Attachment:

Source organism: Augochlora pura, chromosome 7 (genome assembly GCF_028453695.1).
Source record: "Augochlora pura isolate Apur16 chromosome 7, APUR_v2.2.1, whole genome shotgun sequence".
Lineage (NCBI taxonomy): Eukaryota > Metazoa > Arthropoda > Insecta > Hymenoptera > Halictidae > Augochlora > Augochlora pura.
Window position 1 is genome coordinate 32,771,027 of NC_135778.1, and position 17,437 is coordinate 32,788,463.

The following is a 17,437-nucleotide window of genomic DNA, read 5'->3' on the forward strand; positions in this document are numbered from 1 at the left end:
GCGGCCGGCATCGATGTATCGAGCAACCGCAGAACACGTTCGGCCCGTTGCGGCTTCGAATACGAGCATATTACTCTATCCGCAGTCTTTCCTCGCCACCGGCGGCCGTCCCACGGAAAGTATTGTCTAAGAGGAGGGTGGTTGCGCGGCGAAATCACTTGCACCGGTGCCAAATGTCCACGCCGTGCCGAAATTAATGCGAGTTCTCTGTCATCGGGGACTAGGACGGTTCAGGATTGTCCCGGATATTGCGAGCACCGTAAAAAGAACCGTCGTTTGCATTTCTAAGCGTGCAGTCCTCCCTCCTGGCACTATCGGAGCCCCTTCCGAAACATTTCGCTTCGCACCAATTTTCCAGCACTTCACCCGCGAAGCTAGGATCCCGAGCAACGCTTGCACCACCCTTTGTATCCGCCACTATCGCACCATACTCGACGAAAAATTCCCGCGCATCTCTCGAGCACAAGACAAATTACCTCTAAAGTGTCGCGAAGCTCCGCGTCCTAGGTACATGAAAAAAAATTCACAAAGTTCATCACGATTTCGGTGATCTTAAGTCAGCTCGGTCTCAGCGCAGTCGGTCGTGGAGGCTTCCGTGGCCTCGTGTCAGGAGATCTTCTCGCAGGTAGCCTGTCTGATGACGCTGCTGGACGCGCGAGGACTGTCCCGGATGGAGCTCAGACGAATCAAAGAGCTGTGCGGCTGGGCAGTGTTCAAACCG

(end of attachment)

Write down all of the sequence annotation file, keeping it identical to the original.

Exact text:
Source organism: Augochlora pura, chromosome 7 (genome assembly GCF_028453695.1).
Source record: "Augochlora pura isolate Apur16 chromosome 7, APUR_v2.2.1, whole genome shotgun sequence".
Lineage (NCBI taxonomy): Eukaryota > Metazoa > Arthropoda > Insecta > Hymenoptera > Halictidae > Augochlora > Augochlora pura.
Window position 1 is genome coordinate 32,771,027 of NC_135778.1, and position 17,437 is coordinate 32,788,463.

The following is a 17,437-nucleotide window of genomic DNA, read 5'->3' on the forward strand; positions in this document are numbered from 1 at the left end:
GCGGCCGGCATCGATGTATCGAGCAACCGCAGAACACGTTCGGCCCGTTGCGGCTTCGAATACGAGCATATTACTCTATCCGCAGTCTTTCCTCGCCACCGGCGGCCGTCCCACGGAAAGTATTGTCTAAGAGGAGGGTGGTTGCGCGGCGAAATCACTTGCACCGGTGCCAAATGTCCACGCCGTGCCGAAATTAATGCGAGTTCTCTGTCATCGGGGACTAGGACGGTTCAGGATTGTCCCGGATATTGCGAGCACCGTAAAAAGAACCGTCGTTTGCATTTCTAAGCGTGCAGTCCTCCCTCCTGGCACTATCGGAGCCCCTTCCGAAACATTTCGCTTCGCACCAATTTTCCAGCACTTCACCCGCGAAGCTAGGATCCCGAGCAACGCTTGCACCACCCTTTGTATCCGCCACTATCGCACCATACTCGACGAAAAATTCCCGCGCATCTCTCGAGCACAAGACAAATTACCTCTAAAGTGTCGCGAAGCTCCGCGTCCTAGGTACATGAAAAAAAATTCACAAAGTTCATCACGATTTCGGTGATCTTAAGTCAGCTCGGTCTCAGCGCAGTCGGTCGTGGAGGCTTCCGTGGCCTCGTGTCAGGAGATCTTCTCGCAGGTAGCCTGTCTGATGACGCTGCTGGACGCGCGAGGACTGTCCCGGATGGAGCTCAGACGAATCAAAGAGCTGTGCGGCTGGGCAGTGTTCAAACCG